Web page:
Steel Mills

CCAA Protection for Essar Steel Algoma Triggered by Cliffs Dispute

Written by Sandy Williams

Essar Steel Algoma announced Monday that it has entered Companies Creditors Arrangement Act (CCAA) protection. It is the third time Algoma will seek restructuring under CCAA—the first time in 1991 and again in 2001. In November 2014 Algoma completed a recapitalization and refinancing plan supported by Essar Global Fund Ltd.

Essar Algoma has struggled to meet debts and be competitive in the current challenging steel market. In FY 2015 and Q1 2016, Algoma reported consolidated net losses of CDN $20.7 million and CDN $80.7 million, respectively. The company has total funded debt obligations of USD $1.06 billion (CDN 1.4 billion).

Essar Steel Algoma said in its statement it has secured USD $200 million (CDN $265 million) debtor-in-possession (DIP) financing from Deutsche Bank AG to provide liquidity during the restructuring period. Algoma expects to withdraw CDN $163 million from the DIP between now and the end of January.

“We have taken aggressive measures that succeeded in curtailing costs and significantly enhancing productivity, ranking Essar Steel Algoma among the top quartile for low cost producers in North America.” said Kalyan Ghosh, president and chief executive officer of Essar Steel Algoma. “Despite these efforts we have been forced to take action today to ensure the continued success of our business given the record low steel markets, a barrage of imports, and the untimely and wrongful termination of our long-term iron ore supply contract. I want to assure our customers, vendors and employees that we fully expect this restructuring not to disrupt daily operations,” said Ghosh.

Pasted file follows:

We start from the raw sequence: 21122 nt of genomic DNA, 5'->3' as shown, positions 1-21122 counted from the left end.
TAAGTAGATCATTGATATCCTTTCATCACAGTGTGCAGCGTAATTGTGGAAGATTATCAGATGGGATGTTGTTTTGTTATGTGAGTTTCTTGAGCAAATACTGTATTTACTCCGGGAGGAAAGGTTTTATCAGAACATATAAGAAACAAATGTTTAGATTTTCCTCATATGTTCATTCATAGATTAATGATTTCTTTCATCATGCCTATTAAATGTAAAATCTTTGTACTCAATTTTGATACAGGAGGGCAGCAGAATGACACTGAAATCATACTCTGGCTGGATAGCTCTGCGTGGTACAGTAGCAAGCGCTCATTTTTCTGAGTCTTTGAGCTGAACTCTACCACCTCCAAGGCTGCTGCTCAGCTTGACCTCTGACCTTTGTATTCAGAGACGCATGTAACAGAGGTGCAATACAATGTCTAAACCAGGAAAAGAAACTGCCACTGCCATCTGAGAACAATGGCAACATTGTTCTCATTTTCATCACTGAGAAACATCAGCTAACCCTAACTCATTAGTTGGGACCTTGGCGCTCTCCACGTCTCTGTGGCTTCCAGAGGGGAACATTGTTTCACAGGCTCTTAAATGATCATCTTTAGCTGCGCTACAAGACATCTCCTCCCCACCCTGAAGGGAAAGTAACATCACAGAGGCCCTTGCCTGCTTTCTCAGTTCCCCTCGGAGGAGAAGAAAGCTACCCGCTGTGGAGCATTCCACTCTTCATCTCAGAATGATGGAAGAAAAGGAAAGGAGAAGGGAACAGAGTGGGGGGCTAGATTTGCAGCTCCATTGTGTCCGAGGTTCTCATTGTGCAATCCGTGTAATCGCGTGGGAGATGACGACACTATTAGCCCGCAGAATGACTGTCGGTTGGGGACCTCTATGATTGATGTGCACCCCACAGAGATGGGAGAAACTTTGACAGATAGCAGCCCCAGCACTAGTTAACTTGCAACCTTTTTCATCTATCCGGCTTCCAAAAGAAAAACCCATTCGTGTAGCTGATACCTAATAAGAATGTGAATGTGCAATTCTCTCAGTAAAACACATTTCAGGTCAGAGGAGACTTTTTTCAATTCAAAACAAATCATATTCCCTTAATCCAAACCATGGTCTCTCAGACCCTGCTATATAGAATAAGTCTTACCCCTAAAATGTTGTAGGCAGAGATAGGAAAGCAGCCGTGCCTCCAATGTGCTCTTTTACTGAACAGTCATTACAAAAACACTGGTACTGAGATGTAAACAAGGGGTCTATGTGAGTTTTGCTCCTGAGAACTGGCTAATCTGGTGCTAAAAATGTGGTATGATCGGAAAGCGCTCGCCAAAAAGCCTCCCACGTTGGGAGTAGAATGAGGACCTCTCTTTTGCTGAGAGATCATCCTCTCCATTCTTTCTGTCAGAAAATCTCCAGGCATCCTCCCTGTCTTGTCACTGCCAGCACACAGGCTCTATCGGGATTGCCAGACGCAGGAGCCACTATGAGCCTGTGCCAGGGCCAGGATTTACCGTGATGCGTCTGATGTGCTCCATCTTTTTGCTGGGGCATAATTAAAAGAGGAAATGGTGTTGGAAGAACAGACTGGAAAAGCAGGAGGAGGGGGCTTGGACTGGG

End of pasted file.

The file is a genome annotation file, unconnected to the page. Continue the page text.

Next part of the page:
The dispute with Cliffs Natural Resources over iron ore contracts, and the eventual cancellation of those contracts, has left Algoma with a shortage of ore to cover production over the winter months. Essar Algoma entered into agreements with US Steel and Iron Ore Company of Canada to supply about two thirds of its raw material needs. Failure to source more iron ore could result in a shutdown of the blast furnace which would cause “significant damage and disruption” to the business and “hard costs” associated with the potential restarting of the Algoma mill, wrote the court monitor in his report.

According to the monitor, “In view of how critical the supply of iron ore is to Algoma’s operations and its viability, the supply relationship with Cliffs is very significant to Algoma’s proposed restructuring.” The monitor added that “a going-forward solution ensuring an economic and secure supply from Cliffs is an important priority in these CCAA proceedings.”

The Court has appointed Ernst & Young Inc. to act as Monitor. Evercore Group L.L.C., Weil Gotshal & Manges LLP and Stikeman Elliott LLP will represent the company as financial advisor and outside US and Canadian legal counsel, respectively.

Help from Essar Global is not likely this time around for Algoma. Essar Steel in India is also struggling financially and is seeking investors to raise capital and reduce debt. Essar Steel cites falling steel prices and increased exports from China as headwinds to the global steel industry.

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